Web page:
If Bibi Netanyahu is a racist, then so is David Cameron

The chances of a right wing government are in danger. The Arab voters are streaming to the polling booths in masses……. Go out and vote, help us close the gap and with your help, we will have a right wing government that will guard the State of Israel.

(Prime Minister Bibi Netanyahu, in a video on Facebook, 17th March 2015)

People find it genuinely frightening. I said to someone last week, if you thought the worst outcome of the election was Miliband in Downing Street, you’re wrong. There’s an even worse outcome, which is Miliband held hostage by the SNP.

(Prime Minister David Cameron, reported in the Telegraph, 26th January 2015)

When Bibi Netanyahu called for voters to support his party in the face of an increase in Arab voter turnout, he was widely condemned for his remarks. President Obama said that Netanyahu`s remarks might “erode Israeli democracy”, the New York Times described it as a “racist rant” and Joe Klein at Time Magazine said Netanyahu had acted “like a bigot.”

Yet, in the United Kingdom, Prime Minister David Cameron has been encouraging voters to respond to the rise of the Scottish National Party, the dominant party in Scotland. He has warned of the “appalling prospect” of the Scottish National Party joining Labour in power – a prospect MR Cameron claims is “genuinely frightening.” His statements have definitely not been met with international condemnation.

How are Bibi Netanyahu`s comments about the threat of an Arab party different than David Cameron concerns about a Scottish party? Why is Netanyahu`s call for right wing voters to counteract the rise of a small, nationalist left wing party different than Cameron`s call for right wing voters to counteract the rise of a small, left wing nationalist party?

It is at this point that many will suggest a subtle, even a simple, answer. David Cameron focuses on the policies of the SNP – for example they want to take apart the United Kingdom (or as Boris Johnson said, the SNP are looking to be voted in to a British Parliament that they wish to destroy.) Cameron is not against the Scots as people, but is against the policies of this specific Scottish party. Netanyahu`s comments were taken by most to be against the Arab people, not the Arab party.

Yet such an answer is only possible if one is totally ignorant of the realities of what the Arab Party, the Joint List, stands for and says. Masud Ganaim, the Number 2 in the Joint List Party, called for the creation of an Islamic Caliphate that should include Israel. Ahmed Tibi, the Number 4 in the party, whilst serving as a Member of the Israeli Knesset, called for European sanctions against Israel. Haneen Zoabi, the Number 7 in the party, said that Hamas, a group sworn to the destruction of the state in whose legislature she sits, are not a terrorist group. In a pre-election debate, a spokesperson for the party said that ISIS learnt their savagery and brutality from the Israeli actions in 1948.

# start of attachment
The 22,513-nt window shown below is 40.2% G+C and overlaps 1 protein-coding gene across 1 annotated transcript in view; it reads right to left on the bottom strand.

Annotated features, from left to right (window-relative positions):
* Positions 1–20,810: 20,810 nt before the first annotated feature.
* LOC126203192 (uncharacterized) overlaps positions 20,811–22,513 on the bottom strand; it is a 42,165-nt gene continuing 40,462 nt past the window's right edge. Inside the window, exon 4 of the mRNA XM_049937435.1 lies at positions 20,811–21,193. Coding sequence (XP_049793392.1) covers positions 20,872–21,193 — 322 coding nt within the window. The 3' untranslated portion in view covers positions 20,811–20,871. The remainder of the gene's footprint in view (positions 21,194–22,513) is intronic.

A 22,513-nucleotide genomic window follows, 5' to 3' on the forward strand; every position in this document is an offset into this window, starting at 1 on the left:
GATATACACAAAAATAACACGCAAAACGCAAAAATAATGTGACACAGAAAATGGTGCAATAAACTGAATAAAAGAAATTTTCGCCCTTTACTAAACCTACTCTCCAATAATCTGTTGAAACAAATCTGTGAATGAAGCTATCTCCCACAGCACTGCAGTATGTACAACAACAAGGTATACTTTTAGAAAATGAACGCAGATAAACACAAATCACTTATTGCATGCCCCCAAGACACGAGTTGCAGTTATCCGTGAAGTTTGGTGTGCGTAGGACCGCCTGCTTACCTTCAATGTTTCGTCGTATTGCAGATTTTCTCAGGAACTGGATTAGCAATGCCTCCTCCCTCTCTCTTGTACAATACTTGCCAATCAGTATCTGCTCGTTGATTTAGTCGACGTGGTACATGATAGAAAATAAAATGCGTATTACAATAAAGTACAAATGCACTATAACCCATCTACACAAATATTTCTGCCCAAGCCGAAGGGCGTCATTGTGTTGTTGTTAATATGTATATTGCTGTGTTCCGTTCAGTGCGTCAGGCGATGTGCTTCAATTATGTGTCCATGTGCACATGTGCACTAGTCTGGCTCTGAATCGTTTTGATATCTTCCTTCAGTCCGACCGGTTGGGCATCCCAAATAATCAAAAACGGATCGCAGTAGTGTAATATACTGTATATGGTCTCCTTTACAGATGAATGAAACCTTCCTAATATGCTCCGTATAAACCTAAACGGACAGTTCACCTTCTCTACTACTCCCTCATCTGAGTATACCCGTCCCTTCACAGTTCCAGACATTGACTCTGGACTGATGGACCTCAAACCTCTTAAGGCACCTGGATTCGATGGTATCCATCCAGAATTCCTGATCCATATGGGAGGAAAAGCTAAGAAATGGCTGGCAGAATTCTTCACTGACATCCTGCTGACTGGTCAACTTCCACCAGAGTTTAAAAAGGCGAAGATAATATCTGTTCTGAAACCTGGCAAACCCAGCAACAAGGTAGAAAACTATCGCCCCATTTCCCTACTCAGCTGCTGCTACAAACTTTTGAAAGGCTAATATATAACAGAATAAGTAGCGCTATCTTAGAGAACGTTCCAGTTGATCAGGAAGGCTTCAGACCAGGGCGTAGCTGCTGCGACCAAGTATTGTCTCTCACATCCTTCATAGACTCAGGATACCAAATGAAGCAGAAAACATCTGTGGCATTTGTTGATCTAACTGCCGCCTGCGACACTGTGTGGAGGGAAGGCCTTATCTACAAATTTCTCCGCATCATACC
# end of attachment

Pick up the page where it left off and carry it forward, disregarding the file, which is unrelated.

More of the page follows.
So when Bibi Netanyahu is worried about the rising Arab voter turnout, is that a racist statement against the Arab people? Or, just like David Cameron, is he worried about the entry into parliament of a party who do not want that parliament to exist? Is he, just like David Cameron, concerned about the leadership of his country being given into the hands of a party who want to dismantle that country? In short, this blind criticism of Netanyahu would be like criticising Cameron`s attitude towards the SNP without knowing any of the policies and ideas that the party stands for.

This criticism of Netanyahu, as with so many other criticisms of Israel, is only possible in the vacuum of a total ignorance of Arab and Palestinian attitudes and actions towards Israel. Israel is accused of blocking the existence of a Palestinian State – when the Palestinian have rejected Israeli offers for the creation of a Palestinian State in 2001 and 2008 (as well as rejecting the Partition Plan of 1947). Israel is accused of not engaging with a moderate, like Mahmoud Abbas – ignoring Abbas` involvement in terrorist attacks, whose PhD is about “The relationship between Nazism and Zionism,” and whose party, Fatah, consistently glorify suicide bombers. Israel is accused of being an apartheid state – a claim that must be dealt with, but simply ludicrous coming from those who support the setting up of a Palestinian State, which according to the Palestinian Ambassador to the UN, will not allow any Jews to live in its jurisdiction.

Both Mr Netanyahu and Mr Cameron are not racists – they are both genuinely concerned about how their country will function if it is led by people who are against its very existence. Critics of Israel and Netanyahu should maybe learn a bit more about the Arab and Palestinian leaders they are supporting – before defaming Israel`s leaders for crimes they did not commit.

About the Author
Aron White, 22, is currently studying and teaching in Yeshivat HaKotel, whilst studying for a degree in Politics and International Relations through LSE.